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Ginger Chews
Gin Gins

 

Our award-winning Original Ginger Chews made with the perfect amount of sweet ginger oomph.  Our Original Ginger Chews are natural, stimulating and delicious. These babies will leave your favorite candy bar in the dust.
 

Ingredients: cane sugar, maltose (a natural sugar derived from corn), ginger, potato starch, palm oil (a trivial amount). One chew contains 20 calories, 0g fat, 10g carbs.  
 

This item is no longer available, It is replaced with Gin Gins.

 Gin Gins

NOTICE:

.   The products we sell are for mild to moderate cases of seasickness. 

.   You should consult with your doctor before using any product related to your pregnancy.

Customer testimonial - "Dear Ginger People: I first found your ginger chews at a store in Tucson. They do not always have them and I was disappointed. Then, I was visiting my old neighborhood in San Francisco and found them at a local market. I went crazy to see them there and bought all they had available. Back in Tucson, I found them again. It was only then that I noticed you had a website where I could order and I also found to my delight that you have other similar products. I just love anything ginger, and have also grown ginger in a pot and like it in tea. Thank you for a great product and keep it coming.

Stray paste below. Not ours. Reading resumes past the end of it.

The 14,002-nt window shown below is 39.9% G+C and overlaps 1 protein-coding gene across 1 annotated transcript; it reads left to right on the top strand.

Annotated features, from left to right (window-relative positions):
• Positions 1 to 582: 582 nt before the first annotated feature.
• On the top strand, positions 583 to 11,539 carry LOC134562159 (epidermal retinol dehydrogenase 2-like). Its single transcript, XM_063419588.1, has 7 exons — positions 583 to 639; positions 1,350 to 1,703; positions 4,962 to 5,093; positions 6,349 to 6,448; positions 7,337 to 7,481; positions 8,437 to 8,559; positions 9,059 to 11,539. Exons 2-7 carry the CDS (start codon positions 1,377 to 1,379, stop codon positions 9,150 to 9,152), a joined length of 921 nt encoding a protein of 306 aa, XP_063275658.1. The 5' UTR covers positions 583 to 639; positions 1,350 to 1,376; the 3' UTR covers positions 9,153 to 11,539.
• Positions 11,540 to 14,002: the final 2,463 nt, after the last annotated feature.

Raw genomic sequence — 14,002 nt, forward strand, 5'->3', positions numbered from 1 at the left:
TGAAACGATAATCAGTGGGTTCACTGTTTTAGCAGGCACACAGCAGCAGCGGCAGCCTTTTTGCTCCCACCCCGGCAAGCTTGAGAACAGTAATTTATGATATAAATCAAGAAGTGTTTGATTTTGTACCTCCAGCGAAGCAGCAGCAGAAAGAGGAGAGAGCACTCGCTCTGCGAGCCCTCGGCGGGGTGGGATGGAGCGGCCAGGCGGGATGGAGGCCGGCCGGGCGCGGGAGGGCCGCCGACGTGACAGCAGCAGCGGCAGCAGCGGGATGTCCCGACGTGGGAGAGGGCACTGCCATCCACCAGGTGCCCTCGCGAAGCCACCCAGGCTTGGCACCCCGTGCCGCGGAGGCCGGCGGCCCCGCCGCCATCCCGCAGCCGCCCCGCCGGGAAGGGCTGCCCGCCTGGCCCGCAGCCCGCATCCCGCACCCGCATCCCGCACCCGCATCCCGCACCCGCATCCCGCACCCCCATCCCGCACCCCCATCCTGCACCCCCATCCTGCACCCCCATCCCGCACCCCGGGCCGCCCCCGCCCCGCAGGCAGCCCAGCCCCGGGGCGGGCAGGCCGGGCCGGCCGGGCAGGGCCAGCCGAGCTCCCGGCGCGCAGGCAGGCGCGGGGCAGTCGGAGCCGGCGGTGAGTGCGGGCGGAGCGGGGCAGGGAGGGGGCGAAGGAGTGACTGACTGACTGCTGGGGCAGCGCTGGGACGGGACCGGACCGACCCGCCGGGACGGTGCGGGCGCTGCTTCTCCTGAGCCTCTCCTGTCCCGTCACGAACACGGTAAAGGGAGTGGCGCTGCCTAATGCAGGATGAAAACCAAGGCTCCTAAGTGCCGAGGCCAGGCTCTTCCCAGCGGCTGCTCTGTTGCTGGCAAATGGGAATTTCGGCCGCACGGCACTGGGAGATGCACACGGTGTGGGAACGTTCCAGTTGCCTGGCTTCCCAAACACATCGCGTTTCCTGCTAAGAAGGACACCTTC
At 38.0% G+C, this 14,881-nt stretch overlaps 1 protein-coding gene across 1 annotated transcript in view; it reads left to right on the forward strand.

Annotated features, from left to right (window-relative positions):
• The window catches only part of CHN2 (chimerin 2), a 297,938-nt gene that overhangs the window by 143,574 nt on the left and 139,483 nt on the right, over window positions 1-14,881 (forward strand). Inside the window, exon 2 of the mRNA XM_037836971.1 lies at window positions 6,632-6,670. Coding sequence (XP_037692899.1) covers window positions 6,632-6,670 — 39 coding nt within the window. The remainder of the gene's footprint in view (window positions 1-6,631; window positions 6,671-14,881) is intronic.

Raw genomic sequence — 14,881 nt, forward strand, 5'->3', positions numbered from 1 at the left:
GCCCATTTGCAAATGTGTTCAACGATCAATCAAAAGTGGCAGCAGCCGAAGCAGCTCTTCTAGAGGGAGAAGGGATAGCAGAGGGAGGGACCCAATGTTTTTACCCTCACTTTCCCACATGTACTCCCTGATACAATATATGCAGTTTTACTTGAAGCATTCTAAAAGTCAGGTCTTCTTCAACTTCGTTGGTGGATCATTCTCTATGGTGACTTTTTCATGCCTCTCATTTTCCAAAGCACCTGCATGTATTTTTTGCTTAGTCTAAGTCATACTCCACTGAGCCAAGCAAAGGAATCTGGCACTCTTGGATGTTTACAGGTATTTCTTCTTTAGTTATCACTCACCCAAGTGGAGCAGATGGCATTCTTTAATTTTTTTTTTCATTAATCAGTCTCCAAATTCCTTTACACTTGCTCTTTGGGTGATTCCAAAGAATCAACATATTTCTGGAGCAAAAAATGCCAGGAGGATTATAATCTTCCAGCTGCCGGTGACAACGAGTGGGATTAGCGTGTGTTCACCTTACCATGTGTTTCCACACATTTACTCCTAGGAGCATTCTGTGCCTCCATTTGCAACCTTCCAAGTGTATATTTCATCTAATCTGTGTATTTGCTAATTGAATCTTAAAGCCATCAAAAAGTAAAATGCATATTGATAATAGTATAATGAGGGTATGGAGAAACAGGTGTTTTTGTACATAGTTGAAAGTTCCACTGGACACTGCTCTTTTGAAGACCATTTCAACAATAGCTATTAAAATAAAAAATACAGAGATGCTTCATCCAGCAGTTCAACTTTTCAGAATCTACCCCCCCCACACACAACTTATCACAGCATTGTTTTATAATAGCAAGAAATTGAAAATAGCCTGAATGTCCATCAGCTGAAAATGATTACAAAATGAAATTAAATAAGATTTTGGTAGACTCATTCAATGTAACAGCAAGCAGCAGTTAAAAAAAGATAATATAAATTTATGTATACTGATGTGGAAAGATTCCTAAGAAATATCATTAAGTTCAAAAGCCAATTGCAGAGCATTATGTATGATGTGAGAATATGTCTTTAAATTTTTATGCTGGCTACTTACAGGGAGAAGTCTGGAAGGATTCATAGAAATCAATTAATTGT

Customer testimonial - "Dear Ginger People: I have a very dear friend who has had to endure several bouts of chemotherapy. I had purchased your Ginger Chews for myself by pure chance. I have always loved the flavor of ginger and often took ginger capsules for motion sickness. I gave my friend a canister of the Ginger Chews to take with him to the chemo treatments. He was very impressed with how well they curbed the nausea he had been experiencing with the treatments. I know he will be purchasing more in the future and I am recommending your products to others I know for the same purpose. This may be a niche market but I think many cancer patients could benefit from your product." Catherine P.S. I personally have no reason to enjoy your products except as truly excellent ginger candy. But that's reason enough for me!

 

Ginger and Heartburn